It’s getting cold outside again, and the number of outdoor events we can participate in while safely socially distancing ourselves is drying up. As such, we’re back to looking for things we can do indoors. The only problem is, thanks to the COVID-19 pandemic, there aren’t a ton of those either.
After struggling for a while to stay open playing old movies and whatever dreck Hollywood was willing to part with during the summer, most, if not all, of the local theaters have closed until further notice. And as of Halloween, the last of the temporary drive-ins has gone away. So ... we’re back on the couch.
But that doesn’t mean we can’t watch new movies. There may not be theaters to watch them in, but film festivals may be able to carry us through the winter.
The 45th Annual American Indian Film Festival, for instance, usually takes place in San Francisco but has gone virtual. It will last from Nov. 6 to 14 and has 102 films, 55 of which are world premiers. As far as we can tell, only one film overlaps with the Durango Independent Film Festival that happened (a thousand years ago) back in March.
Access to each program and feature of the festival is selling at $10, but there’s also a sliding scale that drops it down to $8.
Of particular interest to us are the three narrative features the festival has nominated for best film:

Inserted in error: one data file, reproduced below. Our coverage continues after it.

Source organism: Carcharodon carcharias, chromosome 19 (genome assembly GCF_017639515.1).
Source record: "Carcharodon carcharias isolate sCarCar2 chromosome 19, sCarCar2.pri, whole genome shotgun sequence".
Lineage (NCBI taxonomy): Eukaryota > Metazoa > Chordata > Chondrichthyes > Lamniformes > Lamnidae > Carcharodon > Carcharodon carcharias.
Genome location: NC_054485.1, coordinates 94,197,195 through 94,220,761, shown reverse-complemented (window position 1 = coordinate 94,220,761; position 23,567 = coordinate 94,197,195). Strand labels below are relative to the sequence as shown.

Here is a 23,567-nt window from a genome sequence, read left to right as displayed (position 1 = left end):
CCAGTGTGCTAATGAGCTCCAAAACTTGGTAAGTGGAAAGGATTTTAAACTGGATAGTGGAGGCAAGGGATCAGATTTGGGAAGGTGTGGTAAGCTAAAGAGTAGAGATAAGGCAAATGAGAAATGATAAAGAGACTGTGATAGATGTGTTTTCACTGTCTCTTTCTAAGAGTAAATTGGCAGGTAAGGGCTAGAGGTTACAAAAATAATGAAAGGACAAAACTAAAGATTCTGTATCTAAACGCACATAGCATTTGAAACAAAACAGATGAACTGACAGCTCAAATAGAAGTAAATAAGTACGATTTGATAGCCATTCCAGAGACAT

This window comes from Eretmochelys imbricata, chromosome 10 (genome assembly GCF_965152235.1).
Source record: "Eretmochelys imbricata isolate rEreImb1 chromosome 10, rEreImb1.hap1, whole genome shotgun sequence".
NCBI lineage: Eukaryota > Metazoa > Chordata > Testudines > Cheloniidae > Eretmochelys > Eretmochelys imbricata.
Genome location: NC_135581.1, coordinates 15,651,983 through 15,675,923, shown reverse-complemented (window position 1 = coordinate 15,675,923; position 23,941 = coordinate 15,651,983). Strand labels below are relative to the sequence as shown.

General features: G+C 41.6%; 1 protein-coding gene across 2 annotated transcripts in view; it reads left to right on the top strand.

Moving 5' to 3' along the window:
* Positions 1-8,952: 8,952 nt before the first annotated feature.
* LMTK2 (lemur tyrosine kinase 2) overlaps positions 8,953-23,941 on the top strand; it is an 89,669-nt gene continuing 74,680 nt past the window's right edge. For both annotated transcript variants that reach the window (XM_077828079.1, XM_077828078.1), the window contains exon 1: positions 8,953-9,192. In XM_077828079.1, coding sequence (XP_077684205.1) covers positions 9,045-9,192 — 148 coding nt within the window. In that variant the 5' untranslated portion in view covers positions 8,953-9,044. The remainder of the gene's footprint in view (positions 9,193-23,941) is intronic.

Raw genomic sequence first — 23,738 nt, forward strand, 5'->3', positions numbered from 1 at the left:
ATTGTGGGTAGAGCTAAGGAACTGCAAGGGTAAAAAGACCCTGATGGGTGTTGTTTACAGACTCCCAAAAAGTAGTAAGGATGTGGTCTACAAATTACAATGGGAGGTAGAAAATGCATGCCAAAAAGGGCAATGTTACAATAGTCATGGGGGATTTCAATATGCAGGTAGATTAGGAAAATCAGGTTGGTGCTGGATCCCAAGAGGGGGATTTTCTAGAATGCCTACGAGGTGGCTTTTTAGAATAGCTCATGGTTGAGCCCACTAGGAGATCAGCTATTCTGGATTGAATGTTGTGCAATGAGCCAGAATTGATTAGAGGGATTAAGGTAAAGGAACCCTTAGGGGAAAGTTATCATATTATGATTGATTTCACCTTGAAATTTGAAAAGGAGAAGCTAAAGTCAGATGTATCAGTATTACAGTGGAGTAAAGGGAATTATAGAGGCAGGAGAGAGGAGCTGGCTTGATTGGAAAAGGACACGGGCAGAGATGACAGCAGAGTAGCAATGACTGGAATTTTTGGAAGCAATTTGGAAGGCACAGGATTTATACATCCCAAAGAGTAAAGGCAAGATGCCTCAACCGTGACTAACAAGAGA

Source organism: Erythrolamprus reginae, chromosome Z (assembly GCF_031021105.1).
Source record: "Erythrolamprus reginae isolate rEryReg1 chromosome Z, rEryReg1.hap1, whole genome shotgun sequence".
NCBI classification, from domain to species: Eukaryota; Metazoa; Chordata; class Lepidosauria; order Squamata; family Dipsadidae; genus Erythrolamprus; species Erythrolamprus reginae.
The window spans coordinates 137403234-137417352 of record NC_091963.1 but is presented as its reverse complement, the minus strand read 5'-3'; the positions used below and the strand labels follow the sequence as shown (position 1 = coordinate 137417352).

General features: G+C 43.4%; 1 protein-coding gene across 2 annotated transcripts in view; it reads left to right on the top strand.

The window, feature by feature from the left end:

• “Monkey Beach,” directed by Loretta Todd, follows a woman, Lisa, who returns to her home village from Vancouver when visions warn her that her younger brother is going to be in danger. This sets Lisa on a quest to rescue her brother as she journeys by boat to the Land of the Dead.
• “Parallel Minds,” directed by Benjamin Ross Hayden, is a sci-fi flick in which a researcher and an old-fashioned police detective have to team up to stop an artificial intelligence as it uses Red-Eye, a contact lens that records human sight to replicate memories, to do something nefarious.
• “Ruthless Souls,” directed by Madison Thomas, follows Jackie as she grieves the death of her partner, Toni, resulting from a complication during gender-affirming surgery. This process is complicated, however, as her pillars of support break up at the worst time possible.
We’re also interested in “Rez Dogs,” directed by Steven Tallas, which takes place on the Navajo Nation. In it, a group of friends tries to find a better life for themselves but encounters adversity along the way.
Speaking of the Durango Independent Film Festival and indigenous films, by the way, DIFF has teamed up with the Durango Farmers Market to provide a free online screening of the documentary “Gather” from Nov. 1 through 15. It takes viewers to tribal communities where members are actively working on Native food sovereignty issues, and a link and password can be found on the festival’s website at durangofilm.org/native-american-heritage-month-celebration.
Oh ... and if you’re dead set on attending a film festival in person this November, you’re in luck. Head to Florida, where temperatures are still in the 80s (or at least the high 70s). The Key West Film Festival is having all of its screenings at outdoor venues where people can socially distance across the island.